Some solutions have been proposed, but their impact would be minimal. Oil costs what it costs. More drilling won’t pay off for years and, because of the expense of future sites, won’t be that cheap. We should do it, but let’s not pretend it will drop oil to $16 a barrel. Better fuel efficiency standards and more cars running on electricity or gas might help in the long run, but efficiency is usually just matched by increased demand. Opening the Strategic Petroleum Reserve would help a little, but not much. And frankly I don’t think this has risen to the “break SPR glass in case of emergency” level yet. Cracking down on speculating, even if it were possible, would do nothing. It might even make the prices shocks worse.

In the end, we have to do what we always do: ride it out. We really don’t need a grand plan for remaking the Universe. Americans are already responding as they have in the past: driving less, driving smaller cars and conserving. Just today, te WSJ noted that the non-hybrid version of the Volt — the 40 mpg Cruze — is selling way better than the Volt itself, proving once again that consumers aren’t nearly as stupid as politicians.

But no President, Congressman or Senator is going to come out and say: “The oil market is tightening; deal with it.” Much easier to blame shadowy speculators and rapacious oil interests. I’d say it’s an election year but, with this crowd, it’s always an election year.

(Unrelated Note: You know, I am continually amazed at the tags tagaroo comes up with for my posts. “Crack spread” is one of its recommendations. I don’t even want to know what that means.)

Evil, Evil Oil

I have no love for oil companies, speculators or Wall Street traders. But I do have a love of constitutional rights and the rule of law. There now seems to be a determined effort to subvert both in the pursuit of … well, anyone who’s unpopular.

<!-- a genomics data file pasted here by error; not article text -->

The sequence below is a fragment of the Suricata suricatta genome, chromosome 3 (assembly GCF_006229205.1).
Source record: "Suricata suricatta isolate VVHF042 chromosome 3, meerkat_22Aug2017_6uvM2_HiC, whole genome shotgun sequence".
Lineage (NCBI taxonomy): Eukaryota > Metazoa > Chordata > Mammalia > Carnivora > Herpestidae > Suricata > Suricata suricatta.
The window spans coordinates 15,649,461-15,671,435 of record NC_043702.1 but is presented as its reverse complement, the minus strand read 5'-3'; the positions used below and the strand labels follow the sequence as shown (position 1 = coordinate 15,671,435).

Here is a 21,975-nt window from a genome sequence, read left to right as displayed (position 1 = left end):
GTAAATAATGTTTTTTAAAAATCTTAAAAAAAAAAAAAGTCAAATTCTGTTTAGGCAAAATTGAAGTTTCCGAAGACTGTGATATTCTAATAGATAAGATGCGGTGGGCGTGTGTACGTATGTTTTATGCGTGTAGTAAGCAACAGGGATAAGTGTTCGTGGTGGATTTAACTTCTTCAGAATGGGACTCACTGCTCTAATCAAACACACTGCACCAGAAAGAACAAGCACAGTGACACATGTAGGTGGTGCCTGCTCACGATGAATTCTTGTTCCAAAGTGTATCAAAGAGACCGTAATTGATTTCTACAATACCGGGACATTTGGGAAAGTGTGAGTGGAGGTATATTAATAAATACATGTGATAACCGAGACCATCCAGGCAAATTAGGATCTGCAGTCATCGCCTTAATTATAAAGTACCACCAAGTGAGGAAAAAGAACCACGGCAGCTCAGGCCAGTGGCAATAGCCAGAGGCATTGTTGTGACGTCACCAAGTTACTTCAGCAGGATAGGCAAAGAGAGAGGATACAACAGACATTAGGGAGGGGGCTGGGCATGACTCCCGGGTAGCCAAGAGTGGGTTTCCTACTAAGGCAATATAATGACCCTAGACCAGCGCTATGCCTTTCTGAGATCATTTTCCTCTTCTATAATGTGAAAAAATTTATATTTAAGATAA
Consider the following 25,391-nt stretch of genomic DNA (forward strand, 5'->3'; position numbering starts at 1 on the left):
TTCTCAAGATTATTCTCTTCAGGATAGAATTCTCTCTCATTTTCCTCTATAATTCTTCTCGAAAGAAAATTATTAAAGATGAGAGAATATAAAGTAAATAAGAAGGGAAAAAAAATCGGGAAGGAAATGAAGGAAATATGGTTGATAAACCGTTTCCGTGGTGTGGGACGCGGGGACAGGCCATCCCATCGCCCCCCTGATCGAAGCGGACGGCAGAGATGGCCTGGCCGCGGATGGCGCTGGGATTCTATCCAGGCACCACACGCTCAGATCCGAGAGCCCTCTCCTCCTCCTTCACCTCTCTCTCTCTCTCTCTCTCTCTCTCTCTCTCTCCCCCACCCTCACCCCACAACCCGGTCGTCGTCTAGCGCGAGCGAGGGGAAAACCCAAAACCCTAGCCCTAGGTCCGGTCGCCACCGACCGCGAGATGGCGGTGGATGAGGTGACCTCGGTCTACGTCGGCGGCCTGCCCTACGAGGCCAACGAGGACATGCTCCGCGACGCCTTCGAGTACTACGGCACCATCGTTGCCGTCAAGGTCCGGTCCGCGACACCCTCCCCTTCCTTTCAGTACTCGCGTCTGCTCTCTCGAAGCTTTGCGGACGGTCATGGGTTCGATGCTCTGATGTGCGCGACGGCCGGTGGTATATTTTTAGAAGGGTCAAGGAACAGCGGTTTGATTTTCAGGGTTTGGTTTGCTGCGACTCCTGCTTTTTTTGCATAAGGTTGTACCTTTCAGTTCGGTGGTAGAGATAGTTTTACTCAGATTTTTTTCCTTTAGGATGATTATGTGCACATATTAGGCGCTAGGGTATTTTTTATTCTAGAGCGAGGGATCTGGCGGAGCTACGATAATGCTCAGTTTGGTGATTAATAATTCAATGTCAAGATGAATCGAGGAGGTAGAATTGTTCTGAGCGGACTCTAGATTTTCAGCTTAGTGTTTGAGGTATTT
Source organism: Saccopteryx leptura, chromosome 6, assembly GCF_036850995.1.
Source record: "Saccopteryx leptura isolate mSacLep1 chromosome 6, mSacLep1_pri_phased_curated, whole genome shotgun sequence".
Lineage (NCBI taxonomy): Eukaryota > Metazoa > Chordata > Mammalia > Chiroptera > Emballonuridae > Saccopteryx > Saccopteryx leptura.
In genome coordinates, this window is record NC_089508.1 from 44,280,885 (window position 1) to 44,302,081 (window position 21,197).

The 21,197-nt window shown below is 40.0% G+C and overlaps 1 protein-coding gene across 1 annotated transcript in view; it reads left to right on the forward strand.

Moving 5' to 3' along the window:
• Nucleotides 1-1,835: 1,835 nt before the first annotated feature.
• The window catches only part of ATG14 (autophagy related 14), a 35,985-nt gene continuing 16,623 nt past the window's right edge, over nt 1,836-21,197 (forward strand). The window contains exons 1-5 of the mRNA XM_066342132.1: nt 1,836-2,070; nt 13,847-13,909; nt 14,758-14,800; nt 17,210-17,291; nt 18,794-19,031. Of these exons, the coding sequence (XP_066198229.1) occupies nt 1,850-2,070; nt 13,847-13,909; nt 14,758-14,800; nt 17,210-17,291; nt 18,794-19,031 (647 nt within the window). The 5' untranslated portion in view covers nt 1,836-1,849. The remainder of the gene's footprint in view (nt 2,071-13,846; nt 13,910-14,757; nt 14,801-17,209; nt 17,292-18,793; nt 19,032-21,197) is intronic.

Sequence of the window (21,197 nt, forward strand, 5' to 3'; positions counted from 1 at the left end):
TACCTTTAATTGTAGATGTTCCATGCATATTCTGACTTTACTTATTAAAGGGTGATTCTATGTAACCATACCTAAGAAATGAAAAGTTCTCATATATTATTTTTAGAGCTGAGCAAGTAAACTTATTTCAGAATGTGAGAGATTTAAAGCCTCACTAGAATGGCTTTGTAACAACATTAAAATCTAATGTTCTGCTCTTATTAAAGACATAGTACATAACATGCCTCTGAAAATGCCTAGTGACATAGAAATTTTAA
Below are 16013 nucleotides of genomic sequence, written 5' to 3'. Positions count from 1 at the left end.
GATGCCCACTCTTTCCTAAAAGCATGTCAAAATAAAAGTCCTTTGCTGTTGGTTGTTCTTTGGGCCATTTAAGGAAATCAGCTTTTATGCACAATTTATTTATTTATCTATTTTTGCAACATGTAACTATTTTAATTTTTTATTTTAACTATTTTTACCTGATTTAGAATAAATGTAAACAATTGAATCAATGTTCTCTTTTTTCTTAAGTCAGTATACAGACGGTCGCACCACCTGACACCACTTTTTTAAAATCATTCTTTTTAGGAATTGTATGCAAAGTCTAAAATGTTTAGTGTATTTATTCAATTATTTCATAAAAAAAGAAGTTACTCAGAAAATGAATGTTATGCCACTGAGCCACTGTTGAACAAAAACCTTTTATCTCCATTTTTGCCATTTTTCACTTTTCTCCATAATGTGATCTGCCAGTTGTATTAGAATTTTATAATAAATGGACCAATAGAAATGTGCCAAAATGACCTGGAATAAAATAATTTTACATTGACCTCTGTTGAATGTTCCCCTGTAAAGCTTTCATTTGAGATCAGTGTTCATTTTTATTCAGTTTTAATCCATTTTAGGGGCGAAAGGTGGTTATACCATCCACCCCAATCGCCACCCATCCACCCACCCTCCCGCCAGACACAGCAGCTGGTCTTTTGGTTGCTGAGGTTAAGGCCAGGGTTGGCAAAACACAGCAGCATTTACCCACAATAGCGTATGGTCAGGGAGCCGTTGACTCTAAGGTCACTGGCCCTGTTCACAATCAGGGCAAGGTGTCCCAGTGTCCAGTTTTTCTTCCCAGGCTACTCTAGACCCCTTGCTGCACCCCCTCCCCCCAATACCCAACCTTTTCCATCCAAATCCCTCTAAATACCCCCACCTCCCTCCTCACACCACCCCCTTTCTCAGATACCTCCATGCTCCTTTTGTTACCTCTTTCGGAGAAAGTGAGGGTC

First, the oil companies. The Democrats and various people are targeting subsidies for oil companies, which I’m fine with it. But it turns out that much of what they call subsidies aren’t subsidies at all.

Seriously, nearly half the “subsidy” number is the ability of a company to use LIFO accounting on inventory for their taxes? Since the proposition is to eliminate these only for oil and gas, what is the logic that somehow LIFO accounting is wrong in Oil and Gas but OK in every other industry? In fact, at least the first two largest items are both accounting rules that apply to all manufacturing industry. So, rather than advocating for the elimination of special status for oil and gas, as I thought the argument was, they are in fact arguing that oil and gas going forward be treated in a unique and special way by the tax code, separate from every other manufacturing industry.

In fact, many of these are merely changes to the amortization and depreciation rate for up-front investments. Typically, politicians of both parties have advocated for the current rules to encourage investment. Now I suppose we are fine-tuning the rules, so that we encourage investment in the tax code in everything but oil and gas. I will say this does seem to be consistent with Obama Administration jobs policy, which has been to try to stimulate businesses that are going nowhere and hold back the one business (oil and gas drilling) that is actually trying to grow. I am fine with stopping the use of the tax code to try to channel private investment in politician-preferred directions. But changing the decision rule from “using the tax code to encourage all manufacturing investment” to “using the tax code to encourage investment only in the industries we are personally sympathetic to” is just making the interventionism worse.